Volume XLI, No. 21 | June 6, 2019
It’s All in the Interpretation: The Role of Linguistic Influence in the Classroom
Years ago, I worked for a well-known entertainment corporation in business operations. It was a positive experience, and I often find myself reflecting on what made it so positive. Over time, I’ve come to recognize that a lot of the positivity was created by the language used at the organization.
Years later, I am similarly considering the function of language in the classroom environment, especially as it relates to perception. As the principle of linguistic relativity states, language shapes our perceptions of reality. In short, language can strongly impact how we perceive experiences in our lives. Language can motivate or demotivate. Language can persuade or dissuade. Language can connect or disconnect. There is so much at stake when communicating with students, and the language used when communicating with them can make a critical difference in how a discipline, a course, or an instructor is perceived.
Following this realization, I began to pay more attention to the words I chose to use in the classroom, as well as those that I heard others using, and it got me wondering: Would a calculated change in classroom language positively influence students’ perception of the course, much like it influenced my perspective of a corporate setting so many years ago?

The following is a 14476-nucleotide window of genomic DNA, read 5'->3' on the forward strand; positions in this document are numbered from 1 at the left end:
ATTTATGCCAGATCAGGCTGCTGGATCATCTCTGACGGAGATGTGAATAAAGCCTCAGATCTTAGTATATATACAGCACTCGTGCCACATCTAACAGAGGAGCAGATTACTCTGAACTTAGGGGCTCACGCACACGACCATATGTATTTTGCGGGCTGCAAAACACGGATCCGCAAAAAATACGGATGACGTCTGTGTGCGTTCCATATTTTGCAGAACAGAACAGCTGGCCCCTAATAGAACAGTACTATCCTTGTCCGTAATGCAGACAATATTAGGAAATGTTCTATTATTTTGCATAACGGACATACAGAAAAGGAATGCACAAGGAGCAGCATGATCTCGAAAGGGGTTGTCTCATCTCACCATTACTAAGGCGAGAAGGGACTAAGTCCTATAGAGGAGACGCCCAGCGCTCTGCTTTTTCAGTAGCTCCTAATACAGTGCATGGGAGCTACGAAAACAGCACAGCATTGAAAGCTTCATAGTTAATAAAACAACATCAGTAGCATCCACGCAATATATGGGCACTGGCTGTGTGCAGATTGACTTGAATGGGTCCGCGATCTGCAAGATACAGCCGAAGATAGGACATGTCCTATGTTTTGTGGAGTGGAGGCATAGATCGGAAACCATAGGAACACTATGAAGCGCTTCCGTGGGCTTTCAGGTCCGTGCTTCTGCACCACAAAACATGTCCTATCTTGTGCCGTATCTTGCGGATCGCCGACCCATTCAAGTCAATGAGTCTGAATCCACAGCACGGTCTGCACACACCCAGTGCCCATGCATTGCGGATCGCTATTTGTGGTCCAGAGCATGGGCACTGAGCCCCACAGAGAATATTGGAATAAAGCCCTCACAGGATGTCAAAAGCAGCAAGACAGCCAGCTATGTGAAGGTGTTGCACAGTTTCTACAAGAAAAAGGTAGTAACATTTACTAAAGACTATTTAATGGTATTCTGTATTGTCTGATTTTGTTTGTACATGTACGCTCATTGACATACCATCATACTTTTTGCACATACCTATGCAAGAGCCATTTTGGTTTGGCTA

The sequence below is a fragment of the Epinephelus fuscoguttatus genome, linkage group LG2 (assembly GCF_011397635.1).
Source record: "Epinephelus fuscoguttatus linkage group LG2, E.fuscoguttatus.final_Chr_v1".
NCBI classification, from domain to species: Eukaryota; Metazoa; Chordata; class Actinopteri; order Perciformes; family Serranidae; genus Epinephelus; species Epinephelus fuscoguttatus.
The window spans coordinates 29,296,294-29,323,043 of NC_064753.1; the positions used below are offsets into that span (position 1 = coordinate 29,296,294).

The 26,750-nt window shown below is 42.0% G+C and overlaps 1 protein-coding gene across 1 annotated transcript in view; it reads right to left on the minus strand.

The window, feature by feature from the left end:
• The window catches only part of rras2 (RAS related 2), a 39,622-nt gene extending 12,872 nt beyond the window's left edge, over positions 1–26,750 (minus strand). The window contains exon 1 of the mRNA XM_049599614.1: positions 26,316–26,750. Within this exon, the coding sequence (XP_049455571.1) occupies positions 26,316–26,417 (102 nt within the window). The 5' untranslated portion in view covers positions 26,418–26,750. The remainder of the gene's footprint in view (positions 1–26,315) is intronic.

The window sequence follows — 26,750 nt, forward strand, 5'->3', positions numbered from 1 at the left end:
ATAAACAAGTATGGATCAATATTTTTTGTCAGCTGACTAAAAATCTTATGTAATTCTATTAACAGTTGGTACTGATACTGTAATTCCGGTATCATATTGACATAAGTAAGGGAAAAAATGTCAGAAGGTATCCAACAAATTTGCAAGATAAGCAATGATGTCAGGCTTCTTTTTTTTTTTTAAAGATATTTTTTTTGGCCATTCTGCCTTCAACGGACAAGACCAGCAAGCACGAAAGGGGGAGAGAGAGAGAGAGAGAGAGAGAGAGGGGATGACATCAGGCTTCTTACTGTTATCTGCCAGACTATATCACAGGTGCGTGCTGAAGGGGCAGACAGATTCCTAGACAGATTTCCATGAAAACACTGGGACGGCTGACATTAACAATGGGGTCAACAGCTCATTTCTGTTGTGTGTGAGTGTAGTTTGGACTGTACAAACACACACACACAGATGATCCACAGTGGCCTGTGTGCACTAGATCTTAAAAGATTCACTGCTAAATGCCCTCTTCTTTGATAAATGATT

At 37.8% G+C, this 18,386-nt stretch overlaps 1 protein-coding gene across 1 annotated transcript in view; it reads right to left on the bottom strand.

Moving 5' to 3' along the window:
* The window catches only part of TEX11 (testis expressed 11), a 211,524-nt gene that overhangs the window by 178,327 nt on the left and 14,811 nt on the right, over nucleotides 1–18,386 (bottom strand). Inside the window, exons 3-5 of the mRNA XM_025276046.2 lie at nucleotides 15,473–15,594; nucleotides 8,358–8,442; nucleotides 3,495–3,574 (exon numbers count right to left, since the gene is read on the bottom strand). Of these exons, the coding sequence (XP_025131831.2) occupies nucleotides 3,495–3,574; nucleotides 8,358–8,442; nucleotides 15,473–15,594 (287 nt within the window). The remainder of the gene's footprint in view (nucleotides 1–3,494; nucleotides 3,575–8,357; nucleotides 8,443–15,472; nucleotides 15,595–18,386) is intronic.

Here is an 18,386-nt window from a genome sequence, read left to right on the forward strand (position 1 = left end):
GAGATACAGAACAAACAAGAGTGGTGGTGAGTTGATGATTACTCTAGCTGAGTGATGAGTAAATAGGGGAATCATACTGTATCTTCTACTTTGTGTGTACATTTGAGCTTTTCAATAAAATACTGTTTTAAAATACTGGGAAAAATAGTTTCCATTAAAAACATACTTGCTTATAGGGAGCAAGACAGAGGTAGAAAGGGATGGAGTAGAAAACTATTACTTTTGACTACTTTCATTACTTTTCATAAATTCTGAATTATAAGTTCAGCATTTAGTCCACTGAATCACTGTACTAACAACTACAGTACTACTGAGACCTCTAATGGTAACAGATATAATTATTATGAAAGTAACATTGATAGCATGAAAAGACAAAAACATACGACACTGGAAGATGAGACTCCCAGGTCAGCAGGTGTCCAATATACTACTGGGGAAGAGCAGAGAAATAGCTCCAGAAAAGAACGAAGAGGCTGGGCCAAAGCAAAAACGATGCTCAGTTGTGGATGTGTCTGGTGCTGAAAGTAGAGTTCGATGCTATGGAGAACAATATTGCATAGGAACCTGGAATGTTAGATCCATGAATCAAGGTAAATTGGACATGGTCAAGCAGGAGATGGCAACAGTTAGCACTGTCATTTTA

The changes to language I use in the classroom have been gradual. The first change involves what I formerly called, “class participation.” The term “participation” is often interpreted as raising a hand in class and contributing an original idea or incisive thought to the discussion, actions that can invoke a sense of panic in students. However, when we ask students to “participate,” what we are really looking for is proof of students connecting with course material. What we are looking for is engagement. To reflect this reality, I have started using the term “engagement” to cover a broad array of in-class participatory behaviors. The linguistic shift has resulted in students being able to prove that they can make connections with material without feeling that raising their hand and generating original contributions on the spot is the only option.
I have also started to use the phrase “engagement assignment” in place of “homework.” In high school, students do homework to avoid getting in trouble with their parents, and so homework generally carries connotations of long hours spent at a desk or table doing a chore that needs to be completed. Rather than using language that students might relate to earlier or arduous educational experiences, using “engagement assignments” suggests a focus on the content of assignments. The new phrase changes the perception of the task at hand, and it also signposts a symbolic change in educational levels. In college, we engage with material and content. Engaging becomes learning.